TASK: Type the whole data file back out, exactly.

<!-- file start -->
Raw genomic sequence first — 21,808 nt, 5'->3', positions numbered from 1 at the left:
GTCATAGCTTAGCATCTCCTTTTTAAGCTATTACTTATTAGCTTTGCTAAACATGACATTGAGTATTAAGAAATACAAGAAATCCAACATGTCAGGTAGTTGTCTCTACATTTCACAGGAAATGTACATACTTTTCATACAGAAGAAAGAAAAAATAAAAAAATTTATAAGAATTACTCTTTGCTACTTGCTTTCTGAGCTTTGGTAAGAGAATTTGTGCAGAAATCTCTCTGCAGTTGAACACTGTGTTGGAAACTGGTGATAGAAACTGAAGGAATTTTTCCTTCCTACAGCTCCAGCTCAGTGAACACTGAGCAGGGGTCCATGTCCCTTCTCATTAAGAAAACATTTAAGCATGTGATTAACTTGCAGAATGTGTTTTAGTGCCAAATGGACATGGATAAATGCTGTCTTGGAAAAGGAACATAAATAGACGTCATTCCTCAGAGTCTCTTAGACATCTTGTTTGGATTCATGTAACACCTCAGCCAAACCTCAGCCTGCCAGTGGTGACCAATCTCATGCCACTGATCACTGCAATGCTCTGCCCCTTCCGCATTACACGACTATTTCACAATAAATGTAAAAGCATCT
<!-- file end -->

Raw genomic sequence first — 21,808 nt, 5'->3', positions numbered from 1 at the left:
GTCATAGCTTAGCATCTCCTTTTTAAGCTATTACTTATTAGCTTTGCTAAACATGACATTGAGTATTAAGAAATACAAGAAATCCAACATGTCAGGTAGTTGTCTCTACATTTCACAGGAAATGTACATACTTTTCATACAGAAGAAAGAAAAAATAAAAAAATTTATAAGAATTACTCTTTGCTACTTGCTTTCTGAGCTTTGGTAAGAGAATTTGTGCAGAAATCTCTCTGCAGTTGAACACTGTGTTGGAAACTGGTGATAGAAACTGAAGGAATTTTTCCTTCCTACAGCTCCAGCTCAGTGAACACTGAGCAGGGGTCCATGTCCCTTCTCATTAAGAAAACATTTAAGCATGTGATTAACTTGCAGAATGTGTTTTAGTGCCAAATGGACATGGATAAATGCTGTCTTGGAAAAGGAACATAAATAGACGTCATTCCTCAGAGTCTCTTAGACATCTTGTTTGGATTCATGTAACACCTCAGCCAAACCTCAGCCTGCCAGTGGTGACCAATCTCATGCCACTGATCACTGCAATGCTCTGCCCCTTCCGCATTACACGACTATTTCACAATAAATGTAAAAGCATCT